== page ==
8) You don't respond to my point about Student not telling us "what *would* be credible enough, and why any Jewish institutional apparatus would be capable of producing a more credible account." This aims at the heart of Student's post: if we imagine that everything from his post comes to fruition (which, as I say in my post, shows a lack of engagement with the track record of advocating against abuse in the Jewish, and particularly Orthodox Jewish, community) we're still left with claims of abuse that are no more credible than we have in, say, the Kolko case. So the school administration receives some allegations, interviews students, attempts to interview the rabbi accused, and fires him. Now another school wants to hire him: why is the record of evidence any more credible in this hypothetical case than that we already have in the Kolko case? Simply put, it's not.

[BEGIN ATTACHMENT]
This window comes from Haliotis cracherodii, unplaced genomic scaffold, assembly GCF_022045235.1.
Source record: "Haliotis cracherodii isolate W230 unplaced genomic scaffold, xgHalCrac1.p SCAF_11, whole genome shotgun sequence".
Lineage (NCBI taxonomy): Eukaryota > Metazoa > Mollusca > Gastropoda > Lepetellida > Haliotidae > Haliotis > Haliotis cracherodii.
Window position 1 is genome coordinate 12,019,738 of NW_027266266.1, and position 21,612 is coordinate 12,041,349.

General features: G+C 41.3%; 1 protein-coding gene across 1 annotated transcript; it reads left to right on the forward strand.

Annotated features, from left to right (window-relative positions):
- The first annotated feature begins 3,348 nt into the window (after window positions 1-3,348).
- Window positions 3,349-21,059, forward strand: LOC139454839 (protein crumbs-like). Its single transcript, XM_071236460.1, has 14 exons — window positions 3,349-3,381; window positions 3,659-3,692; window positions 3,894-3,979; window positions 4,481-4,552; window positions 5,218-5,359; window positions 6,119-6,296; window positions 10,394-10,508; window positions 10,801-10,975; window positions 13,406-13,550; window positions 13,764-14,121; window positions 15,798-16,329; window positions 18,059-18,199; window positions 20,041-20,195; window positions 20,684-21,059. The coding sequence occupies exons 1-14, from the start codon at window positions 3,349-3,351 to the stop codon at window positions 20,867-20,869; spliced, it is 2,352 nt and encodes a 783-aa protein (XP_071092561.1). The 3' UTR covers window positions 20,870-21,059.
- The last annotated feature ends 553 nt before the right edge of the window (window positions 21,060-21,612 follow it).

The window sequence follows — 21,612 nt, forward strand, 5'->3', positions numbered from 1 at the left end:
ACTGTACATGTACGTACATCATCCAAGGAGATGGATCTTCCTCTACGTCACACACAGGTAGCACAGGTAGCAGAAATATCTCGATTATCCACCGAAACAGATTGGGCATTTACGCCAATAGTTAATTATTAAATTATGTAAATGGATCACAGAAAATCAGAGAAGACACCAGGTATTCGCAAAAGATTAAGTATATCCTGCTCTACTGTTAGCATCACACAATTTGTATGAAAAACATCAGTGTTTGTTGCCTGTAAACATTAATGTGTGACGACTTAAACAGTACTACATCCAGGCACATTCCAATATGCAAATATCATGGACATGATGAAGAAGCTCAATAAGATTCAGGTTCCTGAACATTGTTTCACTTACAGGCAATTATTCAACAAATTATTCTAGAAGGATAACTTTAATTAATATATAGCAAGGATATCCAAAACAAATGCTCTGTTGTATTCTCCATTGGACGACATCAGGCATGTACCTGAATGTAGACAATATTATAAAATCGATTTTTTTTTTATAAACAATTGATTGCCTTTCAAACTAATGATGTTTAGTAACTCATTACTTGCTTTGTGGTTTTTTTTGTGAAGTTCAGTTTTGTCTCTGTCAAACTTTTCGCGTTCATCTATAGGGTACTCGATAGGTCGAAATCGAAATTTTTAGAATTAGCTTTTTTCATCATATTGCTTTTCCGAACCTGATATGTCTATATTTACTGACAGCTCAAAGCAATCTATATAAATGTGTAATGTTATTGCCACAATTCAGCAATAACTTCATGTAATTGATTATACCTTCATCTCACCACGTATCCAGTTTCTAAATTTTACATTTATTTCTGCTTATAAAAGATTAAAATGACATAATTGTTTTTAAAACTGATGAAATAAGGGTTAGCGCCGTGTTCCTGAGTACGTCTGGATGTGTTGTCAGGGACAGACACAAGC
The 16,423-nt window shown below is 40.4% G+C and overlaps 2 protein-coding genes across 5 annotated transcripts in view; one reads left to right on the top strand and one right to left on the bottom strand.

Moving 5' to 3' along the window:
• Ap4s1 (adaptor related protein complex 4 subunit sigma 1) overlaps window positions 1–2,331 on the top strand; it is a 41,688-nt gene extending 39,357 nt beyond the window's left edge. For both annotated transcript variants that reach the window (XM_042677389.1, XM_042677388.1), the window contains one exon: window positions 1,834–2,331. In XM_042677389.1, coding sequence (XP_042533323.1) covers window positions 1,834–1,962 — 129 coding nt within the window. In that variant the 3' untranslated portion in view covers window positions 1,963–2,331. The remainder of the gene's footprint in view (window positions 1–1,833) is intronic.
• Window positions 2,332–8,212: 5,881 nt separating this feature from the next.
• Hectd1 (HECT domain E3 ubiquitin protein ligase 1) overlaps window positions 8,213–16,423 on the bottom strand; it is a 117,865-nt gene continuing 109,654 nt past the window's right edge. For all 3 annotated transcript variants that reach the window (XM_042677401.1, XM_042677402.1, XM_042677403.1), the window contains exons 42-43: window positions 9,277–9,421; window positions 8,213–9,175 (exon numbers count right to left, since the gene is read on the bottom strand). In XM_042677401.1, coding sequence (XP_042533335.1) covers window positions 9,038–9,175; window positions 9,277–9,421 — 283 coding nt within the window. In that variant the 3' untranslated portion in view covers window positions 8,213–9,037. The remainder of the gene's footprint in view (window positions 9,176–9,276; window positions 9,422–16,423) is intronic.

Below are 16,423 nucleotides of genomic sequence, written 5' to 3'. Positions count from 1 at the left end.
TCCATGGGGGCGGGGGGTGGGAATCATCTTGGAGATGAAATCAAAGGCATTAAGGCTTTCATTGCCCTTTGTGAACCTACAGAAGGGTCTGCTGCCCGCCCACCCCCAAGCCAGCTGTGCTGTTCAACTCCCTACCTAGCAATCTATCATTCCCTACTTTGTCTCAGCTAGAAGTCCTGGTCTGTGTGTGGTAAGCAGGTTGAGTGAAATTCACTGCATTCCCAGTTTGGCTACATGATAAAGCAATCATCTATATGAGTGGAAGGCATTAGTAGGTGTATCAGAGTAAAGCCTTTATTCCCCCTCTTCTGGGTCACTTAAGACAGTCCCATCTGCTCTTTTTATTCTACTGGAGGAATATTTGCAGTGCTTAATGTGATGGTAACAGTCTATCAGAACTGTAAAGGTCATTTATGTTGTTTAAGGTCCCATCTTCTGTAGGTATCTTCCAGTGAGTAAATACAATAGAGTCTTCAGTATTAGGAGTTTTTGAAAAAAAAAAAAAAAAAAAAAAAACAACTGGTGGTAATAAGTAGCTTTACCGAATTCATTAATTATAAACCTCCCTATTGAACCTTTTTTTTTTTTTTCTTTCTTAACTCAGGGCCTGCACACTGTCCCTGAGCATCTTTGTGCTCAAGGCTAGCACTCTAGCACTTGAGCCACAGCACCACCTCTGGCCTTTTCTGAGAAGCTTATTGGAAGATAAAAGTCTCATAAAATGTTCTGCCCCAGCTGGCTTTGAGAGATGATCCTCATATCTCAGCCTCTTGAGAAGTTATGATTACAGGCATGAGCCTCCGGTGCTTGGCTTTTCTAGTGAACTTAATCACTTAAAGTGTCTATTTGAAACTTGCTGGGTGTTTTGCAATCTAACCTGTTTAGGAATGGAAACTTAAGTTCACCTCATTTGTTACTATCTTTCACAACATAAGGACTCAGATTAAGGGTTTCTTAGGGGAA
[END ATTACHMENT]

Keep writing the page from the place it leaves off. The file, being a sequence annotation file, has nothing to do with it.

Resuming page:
9) Adopting a position of not leaving one's kids in a rabbi's hands, while saying "I don't know" is not taking a middle ground. It's taking one position for yourself and your family, and another for the community.
10) "But we must not presume guilt, or we open up the door to easy false allegations which destroy lives." When it was just a bunch of anonymous allegations on an anonymous blog, sure. But the mounting evidence of the past month or so has plainly put us in the position of demanding at the very least a suspension until a resolution of the lawsuits. And we need to be prepared, as I've suggested above, for a variety of results that do not include a clear verdict, either way.